Despite huge regional wars, dubbed proxy wars, backed by both sides, the term “Cold War” refers to the absence of large-scale military activities between the two adversaries. The Cold War divided the short wartime alliance against Nazi Germany, leaving the US and the USSR as two superpowers with political and economic disparities.
The article below provides an overview of the reasons and notes of the Cold War. Although the cold war first broke out in the aftermath of World War II, it continues to have an impact on world politics today.
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What is a Cold War?
Following World War II, the Cold War was a period of geopolitical tension between the Soviet Union and its satellite governments (the Eastern European countries) and the US and its allies (the Western European countries). Following world war 2, the world was divided into two power blocs, each dominated by two superpowers: the United States of America and the Soviet Union.
The ideological conflict between the communist Soviet Union and the capitalist United States was the main focus of the two superpowers. Because there was no large-scale fighting between the two sides, the name “Cold” was coined.
The Cold War was fought between the Allied countries (France, the United Kingdom, and others) and the Soviet Union, which was commanded by the United States.
Reasons for the Cold War
During WWII, the United Kingdom, France, and the United States banded together to battle Nazi Germany. Following Operation Barbarossa, Nazi Germany’s invasion of Russia, the USSR would join this alliance. There were assurances that the alliance would survive the conflict.
However, tensions began to rise after the conflict. After the war, the United States emerged as the most powerful power. In terms of economic and military might, it was a superpower.
The USSR was the world’s second most powerful country, and it was instrumental in Germany’s defeat during World War II. Its international standing grew as a result of this.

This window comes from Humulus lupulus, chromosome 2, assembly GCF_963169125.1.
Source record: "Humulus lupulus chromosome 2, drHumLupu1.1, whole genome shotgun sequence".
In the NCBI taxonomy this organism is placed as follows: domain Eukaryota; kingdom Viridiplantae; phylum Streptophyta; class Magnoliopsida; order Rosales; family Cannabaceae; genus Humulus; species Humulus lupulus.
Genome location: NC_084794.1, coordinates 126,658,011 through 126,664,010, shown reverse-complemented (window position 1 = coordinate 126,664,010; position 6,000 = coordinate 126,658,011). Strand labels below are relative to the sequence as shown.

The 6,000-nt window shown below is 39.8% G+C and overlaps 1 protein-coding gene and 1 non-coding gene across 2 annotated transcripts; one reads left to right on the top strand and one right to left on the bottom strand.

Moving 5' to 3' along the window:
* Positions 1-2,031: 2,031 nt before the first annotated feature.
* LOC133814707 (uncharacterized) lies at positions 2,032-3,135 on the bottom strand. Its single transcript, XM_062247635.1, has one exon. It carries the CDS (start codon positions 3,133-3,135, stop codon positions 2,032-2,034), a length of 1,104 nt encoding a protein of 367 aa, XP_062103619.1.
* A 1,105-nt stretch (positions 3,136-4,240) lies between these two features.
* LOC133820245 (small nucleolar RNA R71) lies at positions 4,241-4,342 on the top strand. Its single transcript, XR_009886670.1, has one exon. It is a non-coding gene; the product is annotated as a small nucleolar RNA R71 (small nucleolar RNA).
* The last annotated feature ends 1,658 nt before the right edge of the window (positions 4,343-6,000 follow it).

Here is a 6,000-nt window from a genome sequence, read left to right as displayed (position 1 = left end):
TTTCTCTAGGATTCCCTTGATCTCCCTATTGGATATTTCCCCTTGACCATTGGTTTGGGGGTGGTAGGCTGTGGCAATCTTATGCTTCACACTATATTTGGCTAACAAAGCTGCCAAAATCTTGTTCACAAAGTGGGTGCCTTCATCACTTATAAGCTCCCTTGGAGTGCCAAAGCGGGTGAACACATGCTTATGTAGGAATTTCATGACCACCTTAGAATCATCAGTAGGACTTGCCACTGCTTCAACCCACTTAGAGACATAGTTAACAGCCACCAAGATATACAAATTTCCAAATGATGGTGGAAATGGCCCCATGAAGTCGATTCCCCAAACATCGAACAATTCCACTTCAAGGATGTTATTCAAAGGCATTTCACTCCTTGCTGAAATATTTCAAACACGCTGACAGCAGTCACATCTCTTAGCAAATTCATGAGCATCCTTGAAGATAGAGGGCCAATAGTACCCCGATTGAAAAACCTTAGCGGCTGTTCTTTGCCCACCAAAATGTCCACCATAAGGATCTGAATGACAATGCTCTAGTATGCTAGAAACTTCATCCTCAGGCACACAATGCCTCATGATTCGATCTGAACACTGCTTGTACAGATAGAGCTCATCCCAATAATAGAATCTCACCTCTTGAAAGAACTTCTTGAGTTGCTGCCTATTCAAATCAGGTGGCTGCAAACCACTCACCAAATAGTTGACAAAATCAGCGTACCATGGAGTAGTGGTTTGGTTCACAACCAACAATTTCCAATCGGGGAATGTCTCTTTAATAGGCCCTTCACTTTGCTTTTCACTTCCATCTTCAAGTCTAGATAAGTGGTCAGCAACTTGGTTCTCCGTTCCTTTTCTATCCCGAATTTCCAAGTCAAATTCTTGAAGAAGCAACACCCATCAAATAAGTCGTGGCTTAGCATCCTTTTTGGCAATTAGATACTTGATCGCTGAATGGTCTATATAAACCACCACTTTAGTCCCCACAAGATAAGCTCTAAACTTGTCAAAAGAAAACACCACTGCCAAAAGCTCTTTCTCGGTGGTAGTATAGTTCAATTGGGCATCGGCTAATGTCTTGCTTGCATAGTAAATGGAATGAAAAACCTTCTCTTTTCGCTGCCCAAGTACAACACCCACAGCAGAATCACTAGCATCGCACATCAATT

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Some More Reasons
Many nations in eastern Europe had communist administrations after the war. These countries viewed the USSR favourably. Those that did not were replaced by governments that shared their views on the USSR.
The United States, as well as western European countries, considered communism as a threat to their way of life and freedom. The globe was divided into two blocs: communist powers led by the Soviet Union and anti-communist powers led by the United States. Eastern European countries made up the first category, while western European countries made up the second.
Every event in the globe began to be seen by the United States as either supporting or opposing the emergence of communism. It even went so far as to assist colonial rulers in their enslavement of the people if it meant putting a stop to communism.
This was their justification for backing France’s colonial dominance in Indo-China.
The two powers’ armaments race was also a factor in the escalating tensions between them. It even went beyond the distant reaches of the Earth itself, when both superpowers produced technologies that would put their respective countries on a more technologically advanced footing than their competitors.
Warsaw Pact UPSC
Shortly after West Germany was accepted to NATO, Russia and its satellite republics signed the Warsaw Pact in 1955. The Pact was a mutual defence arrangement that Western countries saw as retaliation for West Germany’s NATO membership.
The Berlin blockade exposed the West’s military inexperience and scared them into making concrete preparations.
As a result, in 1948, primarily Western European countries signed the Brussels Defence Treaty, committing military cooperation in the event of a conflict.
The United States, Iceland, Canada, Denmark, Italy, Portugal, and Norway later signed the Brussels Defense Treaty. In April 1949, the North Atlantic Treaty Organization (NATO) was formed as a result of this.
NATO members agreed to treat any assault on one of them as an attack on all of them and to place their defence forces under a common command.
UPSC Preparation Notes
In 1989 and 1990, borders were opened, the Berlin Wall was demolished, and communist regimes were deposed across Eastern Europe through free elections. The Soviet Union was divided into its constituent nations in late 1991. The Iron Curtain was torn down with breathtaking rapidity, bringing the Cold War to an end.
The conclusion of the Cold War signalled the United States’ victory, and the bipolar world order gave way to a unipolar one. However, the United States’ status as the world’s most powerful state has been increasingly precarious during the previous decade.
The US invasions of Iraq and Afghanistan, global economic instability, non-traditional security threats, the apparent spread of religious fundamentalism, and the rise of emerging economic powers (such as Japan, India, Australia, and China) have made the world appear more multipolar, prompting many to predict the west’s decline and the rise of the rest. Candidates studying for UPSC exams this year will benefit from the information provided above. All the best!
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